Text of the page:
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Lamont Signs Law Allowing Connecticut Absentee Ballots To Be Counted Quicker

Absentee Ballots
John Froschauer

Connecticut Secretary of the State Denise Merrill says election workers will be able to speed up the absentee ballot counting process. That’s after a new law signed by Governor Ned Lamont on Friday.

Connecticut  law says absentee ballots cannot begin to be counted until the day of the election. The new law would let workers at town clerk’s offices start part of the process the Friday before Election Day.

Merrill said voters put their absentee ballot in an inner, secret envelope that they seal and sign. Then, that secret envelope is put inside an outer mailing envelope and sent to the town clerk’s office. So, local election officials have to open two envelopes.

“Normally we don’t do anything until Election Day. This year only we will allow them to open the outer envelope and get the ballots ready to be opened entirely on Election Day,” Merrill said.

For more information on the 2020 election, visit our voter guide.

Merrill said more than 400 thousand voters have requested absentee ballots for the November election so far. Officials expect the count to take days or weeks.

Lamont said the new law would allow Connecticut town clerks to process and count absentee ballots early and avoid a delay of results on Election Day.

“I don’t want any delays. I want to make sure that Anna and her team are able to start processing those the Friday before Election Day. And at 6 a.m. that morning begin to start counting votes,” Lamont said.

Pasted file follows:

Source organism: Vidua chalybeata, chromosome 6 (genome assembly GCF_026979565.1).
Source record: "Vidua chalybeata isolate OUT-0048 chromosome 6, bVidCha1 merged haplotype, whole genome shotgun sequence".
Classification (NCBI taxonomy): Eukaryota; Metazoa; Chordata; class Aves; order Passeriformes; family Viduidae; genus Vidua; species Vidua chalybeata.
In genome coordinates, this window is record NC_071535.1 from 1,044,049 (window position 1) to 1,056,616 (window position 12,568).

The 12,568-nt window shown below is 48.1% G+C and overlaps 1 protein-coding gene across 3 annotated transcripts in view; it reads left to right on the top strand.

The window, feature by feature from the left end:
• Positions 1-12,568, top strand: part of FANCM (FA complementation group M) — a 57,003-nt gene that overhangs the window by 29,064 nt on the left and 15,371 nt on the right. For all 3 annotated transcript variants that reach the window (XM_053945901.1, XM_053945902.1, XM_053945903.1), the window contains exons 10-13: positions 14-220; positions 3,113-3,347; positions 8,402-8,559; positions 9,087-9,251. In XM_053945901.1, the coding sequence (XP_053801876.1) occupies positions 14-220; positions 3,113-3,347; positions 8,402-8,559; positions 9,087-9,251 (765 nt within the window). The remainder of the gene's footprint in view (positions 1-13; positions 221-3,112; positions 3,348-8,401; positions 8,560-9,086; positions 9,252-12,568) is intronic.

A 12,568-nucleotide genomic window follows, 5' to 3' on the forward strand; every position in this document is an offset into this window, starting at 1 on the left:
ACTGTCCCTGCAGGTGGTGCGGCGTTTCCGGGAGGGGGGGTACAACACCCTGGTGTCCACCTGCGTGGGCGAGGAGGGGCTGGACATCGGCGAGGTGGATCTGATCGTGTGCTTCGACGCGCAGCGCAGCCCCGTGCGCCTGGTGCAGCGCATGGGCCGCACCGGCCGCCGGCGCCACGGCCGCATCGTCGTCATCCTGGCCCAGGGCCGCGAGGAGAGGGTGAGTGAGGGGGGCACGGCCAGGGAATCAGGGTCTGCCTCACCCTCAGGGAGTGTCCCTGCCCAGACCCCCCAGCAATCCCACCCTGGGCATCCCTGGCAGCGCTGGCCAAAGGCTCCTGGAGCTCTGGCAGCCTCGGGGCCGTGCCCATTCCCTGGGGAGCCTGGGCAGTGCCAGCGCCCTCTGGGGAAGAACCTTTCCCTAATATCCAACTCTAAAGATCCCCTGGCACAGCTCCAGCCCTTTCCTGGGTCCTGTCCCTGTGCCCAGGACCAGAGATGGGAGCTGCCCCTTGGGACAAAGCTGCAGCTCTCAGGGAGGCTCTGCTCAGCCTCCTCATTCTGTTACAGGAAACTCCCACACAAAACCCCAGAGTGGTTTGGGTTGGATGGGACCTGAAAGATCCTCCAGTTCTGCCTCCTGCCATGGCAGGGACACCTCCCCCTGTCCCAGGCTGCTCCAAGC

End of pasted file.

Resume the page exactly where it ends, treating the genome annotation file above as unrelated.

Lamont was referring to Anna Pozniak, the president of the state’s town clerk’s association, who joined him at the signing ceremony.

Pozniak said the clerks are anticipating tens of thousands of more absentee ballots this year during the pandemic. She says the law makes sure voter ballots are kept secure.

“What this legislation allows for is only the opening of the first envelope. And not the opening of the second envelope. So on the morning of the election they would then open and then take out the ballots,” Pozniak said.

The town clerks would run the ballots through tabulators to start counting the votes well before the polls close on Election Day.

As WSHU Public Radio’s award-winning senior political reporter, Ebong Udoma draws on his extensive tenure to delve deep into state politics during a major election year.
Cassandra Basler, a former senior editor at WSHU, came to the station by way of Columbia Journalism School in New York City. When she's not reporting on wealth and poverty, she's writing about food and family.